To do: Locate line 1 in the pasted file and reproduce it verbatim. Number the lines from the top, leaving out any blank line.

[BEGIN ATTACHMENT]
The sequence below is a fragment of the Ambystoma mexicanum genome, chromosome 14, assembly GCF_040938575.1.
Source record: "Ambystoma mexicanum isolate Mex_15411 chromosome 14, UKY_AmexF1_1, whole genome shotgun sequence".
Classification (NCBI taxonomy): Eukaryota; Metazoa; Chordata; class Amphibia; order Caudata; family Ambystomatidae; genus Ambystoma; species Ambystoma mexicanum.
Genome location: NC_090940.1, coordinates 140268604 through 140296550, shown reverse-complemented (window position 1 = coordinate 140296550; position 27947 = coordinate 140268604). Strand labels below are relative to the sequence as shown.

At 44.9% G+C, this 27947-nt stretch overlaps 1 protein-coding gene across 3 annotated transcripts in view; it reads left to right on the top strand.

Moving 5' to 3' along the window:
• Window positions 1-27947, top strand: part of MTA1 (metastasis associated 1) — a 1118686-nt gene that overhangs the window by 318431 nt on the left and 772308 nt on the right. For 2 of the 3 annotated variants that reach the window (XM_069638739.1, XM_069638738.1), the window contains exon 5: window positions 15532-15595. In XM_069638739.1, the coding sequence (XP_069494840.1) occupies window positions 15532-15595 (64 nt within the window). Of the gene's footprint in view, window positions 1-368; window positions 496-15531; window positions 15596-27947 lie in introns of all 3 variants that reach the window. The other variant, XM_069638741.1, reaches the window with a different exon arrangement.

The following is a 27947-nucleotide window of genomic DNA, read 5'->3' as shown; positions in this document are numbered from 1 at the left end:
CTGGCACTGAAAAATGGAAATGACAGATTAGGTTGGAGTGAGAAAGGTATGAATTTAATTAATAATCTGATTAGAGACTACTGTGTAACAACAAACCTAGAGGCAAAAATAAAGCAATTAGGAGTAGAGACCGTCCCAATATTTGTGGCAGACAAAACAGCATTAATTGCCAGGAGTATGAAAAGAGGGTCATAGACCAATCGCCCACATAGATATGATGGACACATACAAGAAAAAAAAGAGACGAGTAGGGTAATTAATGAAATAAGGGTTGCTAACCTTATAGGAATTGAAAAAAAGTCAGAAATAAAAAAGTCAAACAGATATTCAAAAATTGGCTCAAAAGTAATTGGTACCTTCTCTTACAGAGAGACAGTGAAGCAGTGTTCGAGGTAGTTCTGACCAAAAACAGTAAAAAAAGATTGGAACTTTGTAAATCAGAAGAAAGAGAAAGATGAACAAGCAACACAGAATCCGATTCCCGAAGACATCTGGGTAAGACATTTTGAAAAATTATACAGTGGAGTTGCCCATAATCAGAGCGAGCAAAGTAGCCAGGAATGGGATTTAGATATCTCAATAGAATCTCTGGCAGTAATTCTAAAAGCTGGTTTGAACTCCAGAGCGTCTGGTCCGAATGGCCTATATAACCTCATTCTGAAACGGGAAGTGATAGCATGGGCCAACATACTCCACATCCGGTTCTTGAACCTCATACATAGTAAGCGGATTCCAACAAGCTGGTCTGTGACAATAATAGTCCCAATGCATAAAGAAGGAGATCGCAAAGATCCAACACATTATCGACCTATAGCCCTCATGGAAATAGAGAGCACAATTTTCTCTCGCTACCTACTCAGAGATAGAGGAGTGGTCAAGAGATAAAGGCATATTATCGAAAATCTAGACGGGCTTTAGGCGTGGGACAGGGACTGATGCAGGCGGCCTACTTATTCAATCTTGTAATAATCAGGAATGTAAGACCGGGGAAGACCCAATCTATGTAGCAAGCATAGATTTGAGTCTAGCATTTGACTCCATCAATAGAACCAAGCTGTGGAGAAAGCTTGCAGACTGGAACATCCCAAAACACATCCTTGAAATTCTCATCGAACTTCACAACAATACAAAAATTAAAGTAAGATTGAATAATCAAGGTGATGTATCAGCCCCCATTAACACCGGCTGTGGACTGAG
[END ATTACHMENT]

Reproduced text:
The sequence below is a fragment of the Ambystoma mexicanum genome, chromosome 14, assembly GCF_040938575.1.